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Sudan Elections Show Need for Fixes Prior to 2011 Referenda Says USCIRF

April 21, 2010

WASHINGTON, D.C. - The U.S. Commission on International Religious Freedom (USCIRF) today expressed deep disappointment and alarm that Sudan"s first elections in more than 25 years were fraught with serious human rights infringements and irregularities, ensuring a victory by President Omar al-Bashir. These abuses must be fixed to ensure free, fair, and credible referenda on January 9, 2011, urged USCIRF.

"We had hoped that these first elections in 25 years for Sudan could be conducted in a free and fair environment, but serious infringements on freedom of speech and assembly, as well as systemic manipulation by President Bashir and Khartoum"s ruling party, flawed the entire electoral process,” said Leonard Leo, USCIRF chair.

"Unless the underlying problems are resolved, these same abuses and irregularities could jeopardize the referenda in Southern Sudan and Abyei, increasing the potential of a renewal of a religiously-stoked conflict between Northern and Southern Sudanese, which could again lead to the deaths and displacement of millions,” said Mr. Leo.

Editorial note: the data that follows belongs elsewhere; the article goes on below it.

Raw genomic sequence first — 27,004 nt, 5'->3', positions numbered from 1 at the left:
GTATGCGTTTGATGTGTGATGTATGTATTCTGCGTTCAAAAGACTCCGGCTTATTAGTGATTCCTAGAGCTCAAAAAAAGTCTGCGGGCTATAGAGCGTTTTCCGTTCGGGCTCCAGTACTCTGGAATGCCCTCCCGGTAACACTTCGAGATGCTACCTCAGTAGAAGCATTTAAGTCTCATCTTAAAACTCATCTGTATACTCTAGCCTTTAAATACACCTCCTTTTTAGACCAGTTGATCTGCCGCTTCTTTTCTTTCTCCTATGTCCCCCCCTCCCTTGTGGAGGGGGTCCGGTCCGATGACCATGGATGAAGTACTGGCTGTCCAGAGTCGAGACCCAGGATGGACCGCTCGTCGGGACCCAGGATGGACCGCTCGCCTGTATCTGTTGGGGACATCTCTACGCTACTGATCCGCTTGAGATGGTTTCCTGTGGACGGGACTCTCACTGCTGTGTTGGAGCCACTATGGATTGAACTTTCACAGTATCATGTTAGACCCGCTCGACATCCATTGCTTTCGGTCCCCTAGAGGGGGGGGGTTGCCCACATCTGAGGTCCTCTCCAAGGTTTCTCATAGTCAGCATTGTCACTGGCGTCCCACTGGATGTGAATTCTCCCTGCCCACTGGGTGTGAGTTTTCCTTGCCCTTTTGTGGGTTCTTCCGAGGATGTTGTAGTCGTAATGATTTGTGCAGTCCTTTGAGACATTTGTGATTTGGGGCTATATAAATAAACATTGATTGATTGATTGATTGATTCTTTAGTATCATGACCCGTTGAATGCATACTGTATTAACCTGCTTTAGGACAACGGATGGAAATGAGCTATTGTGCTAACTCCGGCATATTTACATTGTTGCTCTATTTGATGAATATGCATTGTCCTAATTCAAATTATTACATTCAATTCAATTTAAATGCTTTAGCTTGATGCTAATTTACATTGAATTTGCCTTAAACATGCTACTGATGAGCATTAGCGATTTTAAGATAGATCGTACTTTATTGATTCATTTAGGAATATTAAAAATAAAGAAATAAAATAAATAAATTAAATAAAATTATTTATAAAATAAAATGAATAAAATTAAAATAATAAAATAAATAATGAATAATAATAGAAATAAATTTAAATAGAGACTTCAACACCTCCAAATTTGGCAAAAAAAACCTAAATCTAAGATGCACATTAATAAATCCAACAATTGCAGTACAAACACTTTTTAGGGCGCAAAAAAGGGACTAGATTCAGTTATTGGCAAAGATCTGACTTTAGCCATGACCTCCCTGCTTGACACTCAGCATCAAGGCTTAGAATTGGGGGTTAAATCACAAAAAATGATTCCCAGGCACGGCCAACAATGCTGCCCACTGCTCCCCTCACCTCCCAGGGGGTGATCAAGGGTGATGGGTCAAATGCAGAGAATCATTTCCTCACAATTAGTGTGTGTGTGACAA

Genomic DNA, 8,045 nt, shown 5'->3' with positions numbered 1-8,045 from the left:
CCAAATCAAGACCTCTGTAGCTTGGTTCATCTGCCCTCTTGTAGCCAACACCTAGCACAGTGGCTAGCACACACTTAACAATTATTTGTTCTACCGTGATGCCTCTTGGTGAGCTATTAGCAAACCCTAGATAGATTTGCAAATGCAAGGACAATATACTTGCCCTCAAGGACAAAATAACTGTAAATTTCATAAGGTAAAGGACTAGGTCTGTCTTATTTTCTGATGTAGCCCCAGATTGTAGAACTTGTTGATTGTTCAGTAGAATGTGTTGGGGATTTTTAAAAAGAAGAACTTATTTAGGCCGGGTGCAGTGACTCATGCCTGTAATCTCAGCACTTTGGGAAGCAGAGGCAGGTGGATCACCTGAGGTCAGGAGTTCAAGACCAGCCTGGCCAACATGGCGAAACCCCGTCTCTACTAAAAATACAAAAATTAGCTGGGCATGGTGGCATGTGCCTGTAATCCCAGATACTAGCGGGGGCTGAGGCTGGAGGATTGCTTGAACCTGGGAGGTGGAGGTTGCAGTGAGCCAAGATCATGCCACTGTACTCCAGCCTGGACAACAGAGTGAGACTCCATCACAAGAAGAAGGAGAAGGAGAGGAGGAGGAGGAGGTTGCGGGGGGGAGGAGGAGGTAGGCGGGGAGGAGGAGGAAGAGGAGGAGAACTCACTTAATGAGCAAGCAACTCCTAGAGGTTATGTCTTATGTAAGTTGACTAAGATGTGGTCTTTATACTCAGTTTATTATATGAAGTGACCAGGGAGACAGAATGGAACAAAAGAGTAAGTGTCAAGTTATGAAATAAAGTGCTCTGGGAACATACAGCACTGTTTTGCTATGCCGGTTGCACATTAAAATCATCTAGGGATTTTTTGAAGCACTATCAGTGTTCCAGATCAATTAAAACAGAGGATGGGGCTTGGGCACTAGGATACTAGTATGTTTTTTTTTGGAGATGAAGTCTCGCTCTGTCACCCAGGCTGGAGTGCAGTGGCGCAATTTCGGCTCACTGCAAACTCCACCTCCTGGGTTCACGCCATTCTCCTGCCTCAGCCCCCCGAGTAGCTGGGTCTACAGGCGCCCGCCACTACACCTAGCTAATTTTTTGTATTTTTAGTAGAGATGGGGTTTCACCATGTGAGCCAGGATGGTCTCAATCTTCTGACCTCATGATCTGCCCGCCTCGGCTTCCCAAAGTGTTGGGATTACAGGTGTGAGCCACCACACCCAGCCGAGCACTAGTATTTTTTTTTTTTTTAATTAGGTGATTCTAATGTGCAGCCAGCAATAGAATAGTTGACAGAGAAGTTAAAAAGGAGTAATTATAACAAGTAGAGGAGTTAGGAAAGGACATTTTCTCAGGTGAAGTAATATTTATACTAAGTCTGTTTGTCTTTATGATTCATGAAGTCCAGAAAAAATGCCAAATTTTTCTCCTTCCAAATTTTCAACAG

The U.S. government and international community must provide adequate resources and technical assistance to ensure that referenda logistics, such as registering voters and preparations for the poll, are conducted in a transparent and timely manner, and that legislation which currently limits freedom of speech, association, and assembly is revised. The parties must also begin immediately the difficult task of agreeing on post-2011 arrangements.

"In the Comprehensive Peace Agreement, the people of Southern Sudan and of Abyei were promised a free choice as to their political future. Those choices must be respected through free, fair, and credible referenda,” said Mr.Leo.

Finding that the elections failed to meet international standards, international observers, including The Carter Center and the European Union, noted violations of political rights, lack of competition, significant logistical challenges, and voter registration irregularities. During the campaign period, observers and opposition parties also reported serious problems, including harassment and detention of party activities, repressive press and national security laws, allegations of voter registration fraud and delays in reviewing voter registration lists, a biased National Elections Commission, continuing insecurity in Darfur, and poor voter education. Failure by the National Congress Party to address these concerns led several parties, including the Sudan People"s Liberation Movement, to boycott the presidential race.

USCIRF is an independent, bipartisan U.S. federal government commission. USCIRF Commissioners are appointed by the President and the leadership of both political parties in the Senate and the House of Representatives. USCIRF"s principal responsibilities are to review the facts and circumstances of violations of religious freedom internationally and to make policy recommendations to the President, the Secretary of State and Congress.

To interview a USCIRF Commissioner, contact Tom Carter, Communications Director tcarter@uscirf.gov, or (202) 523-3257